Co-parenting with an ex-partner can be trying in the most normal of times; co-parenting when the very transfer of your kids can mean exposure for them—or you—to the coronavirus is a whole new level of challenging.
Rare is the custody agreement that includes stipulations for navigating a parenting plan through a pandemic, and yet here we are, getting orders to physically distance ourselves from others as much as possible and, in some areas, stay home altogether. So when do you say, “Enough is enough, the kids are staying here for the duration, and I don’t care if you don’t like it”?
Florida family law attorney Ken Gordon, of Brinkley Morgan, says no one in his firm of 25 lawyers has actually begun writing language into parenting plans about how to handle custody during the COVID-19 pandemic. In some cases, though—particularly in cases that are still in the early stages and maybe only have temporary court orders in place—things are starting to heat up.
“Where the line is on what is a rational solution versus an irrational solution is blurred,” Gordon says.
Can you choose to isolate with your child?
Parents across the country are waking up every day wondering whether they should travel with their child to visit the other parent or whether the child should be coming and going from home to home even in the same local area. Residents in many areas have been told to “shelter in place,” or stay home except for essential outings. But does a visit to a parent qualify as “essential”?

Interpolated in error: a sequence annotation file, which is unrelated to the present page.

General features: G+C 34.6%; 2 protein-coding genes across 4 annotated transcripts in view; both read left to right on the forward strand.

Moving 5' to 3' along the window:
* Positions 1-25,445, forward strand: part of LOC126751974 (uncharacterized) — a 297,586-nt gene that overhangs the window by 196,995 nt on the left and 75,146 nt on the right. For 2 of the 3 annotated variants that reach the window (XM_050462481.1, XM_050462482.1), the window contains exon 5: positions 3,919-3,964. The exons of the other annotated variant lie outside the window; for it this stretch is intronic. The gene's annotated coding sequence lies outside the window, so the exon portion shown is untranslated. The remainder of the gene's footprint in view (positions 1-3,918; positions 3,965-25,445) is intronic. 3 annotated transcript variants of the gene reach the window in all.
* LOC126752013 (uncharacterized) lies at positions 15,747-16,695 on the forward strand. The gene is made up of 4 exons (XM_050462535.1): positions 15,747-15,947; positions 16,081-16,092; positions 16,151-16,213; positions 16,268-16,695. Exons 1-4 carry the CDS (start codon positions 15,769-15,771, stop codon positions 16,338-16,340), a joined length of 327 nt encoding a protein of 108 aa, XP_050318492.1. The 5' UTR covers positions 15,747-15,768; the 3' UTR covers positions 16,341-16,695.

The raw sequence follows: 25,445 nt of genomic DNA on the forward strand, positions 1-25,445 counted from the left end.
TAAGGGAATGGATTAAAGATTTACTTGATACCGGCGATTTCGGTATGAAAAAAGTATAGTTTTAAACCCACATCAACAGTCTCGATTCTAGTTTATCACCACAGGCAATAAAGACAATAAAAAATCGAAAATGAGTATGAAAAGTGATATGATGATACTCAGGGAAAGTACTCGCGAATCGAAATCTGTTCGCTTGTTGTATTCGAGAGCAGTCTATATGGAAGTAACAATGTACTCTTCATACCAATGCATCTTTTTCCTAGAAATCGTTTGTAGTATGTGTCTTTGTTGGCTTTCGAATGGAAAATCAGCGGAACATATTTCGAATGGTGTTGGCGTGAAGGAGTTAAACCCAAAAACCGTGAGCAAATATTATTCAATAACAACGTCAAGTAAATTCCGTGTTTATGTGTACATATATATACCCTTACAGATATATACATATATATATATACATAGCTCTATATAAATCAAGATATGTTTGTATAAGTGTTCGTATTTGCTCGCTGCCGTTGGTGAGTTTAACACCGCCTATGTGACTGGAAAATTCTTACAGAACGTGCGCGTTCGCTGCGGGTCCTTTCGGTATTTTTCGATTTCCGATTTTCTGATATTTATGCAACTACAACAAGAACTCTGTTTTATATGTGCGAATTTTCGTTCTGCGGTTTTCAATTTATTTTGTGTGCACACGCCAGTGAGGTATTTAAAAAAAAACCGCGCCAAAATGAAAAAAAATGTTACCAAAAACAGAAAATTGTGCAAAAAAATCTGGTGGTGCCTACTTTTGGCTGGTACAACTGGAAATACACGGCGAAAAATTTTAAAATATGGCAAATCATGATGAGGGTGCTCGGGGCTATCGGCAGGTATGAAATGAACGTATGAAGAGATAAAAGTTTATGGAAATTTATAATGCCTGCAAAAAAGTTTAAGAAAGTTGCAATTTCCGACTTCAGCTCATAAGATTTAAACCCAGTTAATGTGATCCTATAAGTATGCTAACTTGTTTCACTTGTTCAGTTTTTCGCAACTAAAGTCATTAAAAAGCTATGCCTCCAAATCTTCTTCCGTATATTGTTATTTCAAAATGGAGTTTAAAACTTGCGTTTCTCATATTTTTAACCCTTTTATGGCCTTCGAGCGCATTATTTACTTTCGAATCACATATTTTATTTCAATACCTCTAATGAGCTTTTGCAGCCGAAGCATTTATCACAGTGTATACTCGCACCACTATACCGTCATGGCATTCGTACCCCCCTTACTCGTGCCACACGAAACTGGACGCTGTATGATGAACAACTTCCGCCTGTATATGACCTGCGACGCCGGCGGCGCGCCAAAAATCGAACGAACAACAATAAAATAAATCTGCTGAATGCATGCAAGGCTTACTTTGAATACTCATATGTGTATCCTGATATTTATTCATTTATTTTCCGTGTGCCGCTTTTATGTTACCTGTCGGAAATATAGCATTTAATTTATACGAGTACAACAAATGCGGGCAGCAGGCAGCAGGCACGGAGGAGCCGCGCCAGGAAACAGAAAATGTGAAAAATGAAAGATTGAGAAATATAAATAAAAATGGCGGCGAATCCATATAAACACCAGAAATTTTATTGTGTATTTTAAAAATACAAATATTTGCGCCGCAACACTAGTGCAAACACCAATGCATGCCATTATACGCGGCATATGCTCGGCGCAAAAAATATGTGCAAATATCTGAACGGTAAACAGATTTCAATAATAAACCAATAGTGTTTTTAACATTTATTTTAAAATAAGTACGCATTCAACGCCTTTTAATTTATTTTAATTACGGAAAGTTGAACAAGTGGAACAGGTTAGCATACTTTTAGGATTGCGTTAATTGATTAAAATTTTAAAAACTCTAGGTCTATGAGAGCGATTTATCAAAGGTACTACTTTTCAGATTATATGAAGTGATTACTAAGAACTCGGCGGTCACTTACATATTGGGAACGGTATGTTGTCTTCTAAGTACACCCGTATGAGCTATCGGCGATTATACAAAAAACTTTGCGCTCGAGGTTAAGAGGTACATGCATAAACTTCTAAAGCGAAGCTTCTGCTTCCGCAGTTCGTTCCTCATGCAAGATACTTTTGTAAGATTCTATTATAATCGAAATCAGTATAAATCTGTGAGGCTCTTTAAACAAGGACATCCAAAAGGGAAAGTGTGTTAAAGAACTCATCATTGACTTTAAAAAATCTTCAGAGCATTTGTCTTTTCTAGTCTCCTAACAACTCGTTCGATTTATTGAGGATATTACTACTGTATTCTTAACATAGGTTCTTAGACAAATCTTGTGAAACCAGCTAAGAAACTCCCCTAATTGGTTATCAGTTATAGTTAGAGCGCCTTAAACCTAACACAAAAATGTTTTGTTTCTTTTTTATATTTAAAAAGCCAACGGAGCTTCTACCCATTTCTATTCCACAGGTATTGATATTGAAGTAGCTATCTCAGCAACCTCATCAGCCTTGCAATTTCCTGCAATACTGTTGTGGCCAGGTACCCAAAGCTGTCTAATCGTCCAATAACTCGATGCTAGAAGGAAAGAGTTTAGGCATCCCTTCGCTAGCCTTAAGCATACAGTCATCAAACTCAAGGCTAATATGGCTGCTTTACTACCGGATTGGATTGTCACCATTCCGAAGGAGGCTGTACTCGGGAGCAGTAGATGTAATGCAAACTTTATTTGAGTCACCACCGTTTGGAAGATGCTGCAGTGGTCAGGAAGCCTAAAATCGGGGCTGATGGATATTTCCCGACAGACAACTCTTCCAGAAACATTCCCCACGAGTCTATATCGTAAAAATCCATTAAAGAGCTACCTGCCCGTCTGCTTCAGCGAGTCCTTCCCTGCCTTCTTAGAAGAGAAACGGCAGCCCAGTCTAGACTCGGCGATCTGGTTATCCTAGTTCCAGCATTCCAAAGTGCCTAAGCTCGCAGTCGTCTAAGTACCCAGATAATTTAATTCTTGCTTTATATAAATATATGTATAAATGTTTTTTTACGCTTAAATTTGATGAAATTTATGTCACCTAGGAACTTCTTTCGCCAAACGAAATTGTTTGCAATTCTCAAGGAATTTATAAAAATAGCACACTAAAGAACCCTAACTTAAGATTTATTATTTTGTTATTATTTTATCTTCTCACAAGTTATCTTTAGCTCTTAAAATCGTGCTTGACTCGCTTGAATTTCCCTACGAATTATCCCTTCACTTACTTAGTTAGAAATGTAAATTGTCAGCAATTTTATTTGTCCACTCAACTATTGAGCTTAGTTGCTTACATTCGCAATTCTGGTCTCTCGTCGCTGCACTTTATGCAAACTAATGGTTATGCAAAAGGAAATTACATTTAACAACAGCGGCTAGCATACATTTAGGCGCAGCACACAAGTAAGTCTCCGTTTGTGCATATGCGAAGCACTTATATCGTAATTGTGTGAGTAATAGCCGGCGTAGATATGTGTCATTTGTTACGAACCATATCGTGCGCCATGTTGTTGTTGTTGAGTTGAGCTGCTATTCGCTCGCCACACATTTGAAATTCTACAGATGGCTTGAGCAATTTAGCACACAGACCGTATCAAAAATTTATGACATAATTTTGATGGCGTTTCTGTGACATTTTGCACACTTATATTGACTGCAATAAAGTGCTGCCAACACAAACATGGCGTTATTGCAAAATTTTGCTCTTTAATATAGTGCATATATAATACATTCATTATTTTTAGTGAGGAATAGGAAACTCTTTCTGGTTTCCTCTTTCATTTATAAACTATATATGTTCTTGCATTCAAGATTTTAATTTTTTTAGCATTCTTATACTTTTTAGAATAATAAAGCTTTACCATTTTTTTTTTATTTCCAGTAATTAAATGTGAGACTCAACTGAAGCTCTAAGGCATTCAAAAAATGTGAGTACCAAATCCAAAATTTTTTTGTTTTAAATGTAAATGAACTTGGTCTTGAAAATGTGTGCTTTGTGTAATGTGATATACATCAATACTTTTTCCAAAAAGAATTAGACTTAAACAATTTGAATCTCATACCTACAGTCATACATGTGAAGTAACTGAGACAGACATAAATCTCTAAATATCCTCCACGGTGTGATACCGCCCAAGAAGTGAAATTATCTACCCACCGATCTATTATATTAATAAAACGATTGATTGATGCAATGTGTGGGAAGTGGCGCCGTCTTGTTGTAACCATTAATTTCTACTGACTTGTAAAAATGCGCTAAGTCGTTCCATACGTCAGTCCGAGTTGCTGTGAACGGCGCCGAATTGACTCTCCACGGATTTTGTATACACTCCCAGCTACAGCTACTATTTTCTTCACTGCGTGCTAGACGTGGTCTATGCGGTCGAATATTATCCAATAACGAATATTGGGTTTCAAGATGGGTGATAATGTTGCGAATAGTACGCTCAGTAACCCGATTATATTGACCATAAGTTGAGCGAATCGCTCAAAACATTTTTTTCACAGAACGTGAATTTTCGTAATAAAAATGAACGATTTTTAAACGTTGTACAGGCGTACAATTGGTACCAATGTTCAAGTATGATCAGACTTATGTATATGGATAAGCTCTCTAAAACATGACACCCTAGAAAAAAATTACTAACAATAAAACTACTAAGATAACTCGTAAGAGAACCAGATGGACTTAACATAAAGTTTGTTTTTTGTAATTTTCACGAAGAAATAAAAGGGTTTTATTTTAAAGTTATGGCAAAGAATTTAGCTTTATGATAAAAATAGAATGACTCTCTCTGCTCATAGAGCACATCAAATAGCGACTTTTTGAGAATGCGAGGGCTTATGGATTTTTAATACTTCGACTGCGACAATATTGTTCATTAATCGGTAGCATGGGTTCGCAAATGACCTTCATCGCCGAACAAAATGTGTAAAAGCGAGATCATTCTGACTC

“Let’s say mum (or dad) says, ‘I have the children and I’m watching the news and I believe this pandemic is serious, and I’m choosing to shelter in place,’” Gordon says. “Well (if you’re the other parent), what are you going to do?”
The most rational answer, he says, is probably… nothing. The police aren’t likely to get involved in a custody dispute—they’ll tell you to handle any issues through the court system.
And when all of this is over, Gordon says he thinks it unlikely that one co-parent who chooses to shelter in place with their kids, keeping them at a physical distance from the other co-parent, will be found in contempt of any court-ordered agreement that was previously in place.
“For them to be held in contempt … means they have to wilfully disobey a court order,” he says. “In this particular time, with the pandemic and everybody flipping out, it’s not unreasonable that people would be really upset or concerned … So to prove that they’ve acted contemptuously, you know, good luck.”
But he says to remember, particularly for parents who are still in the process of finalising a parenting agreement, that although they may not be found to be in contempt of a court-order in this situation, their behaviour at times like this will be noted by the court.
Stay focused on the child’s best interests
Of course, even if you do decide to shelter in place with your child, that does not mean a parent should use this as an opportunity to limit all contact with the other parent. If sheltering in place seems necessary where you live, you should make every effort to ensure the other parent can connect frequently via phone and video chat.
“Filter any decisions you’re trying to come to grips with as a co-parent all through the filter of, ‘Is what I’m saying child-centric,’” he says.
Now is the time to stay patient, to recognise that tensions may be running high and to try to get through this unusual time without further heightening any pre-existing animosity.
“It’s kind of the wild west out there and unfortunately, there will be a lot of people out there who will take advantage of the situation,” Gordon says. “But they may think they’re doing the right thing.”
Basically, there are no hard and fast rules on what to do here and when to decide that any contact with anyone else, including another parent, is too much contact. But now is the time to dig deep and be the best co-parent you can be, whether you’re the one at home with the kids or the one who ends up shut out.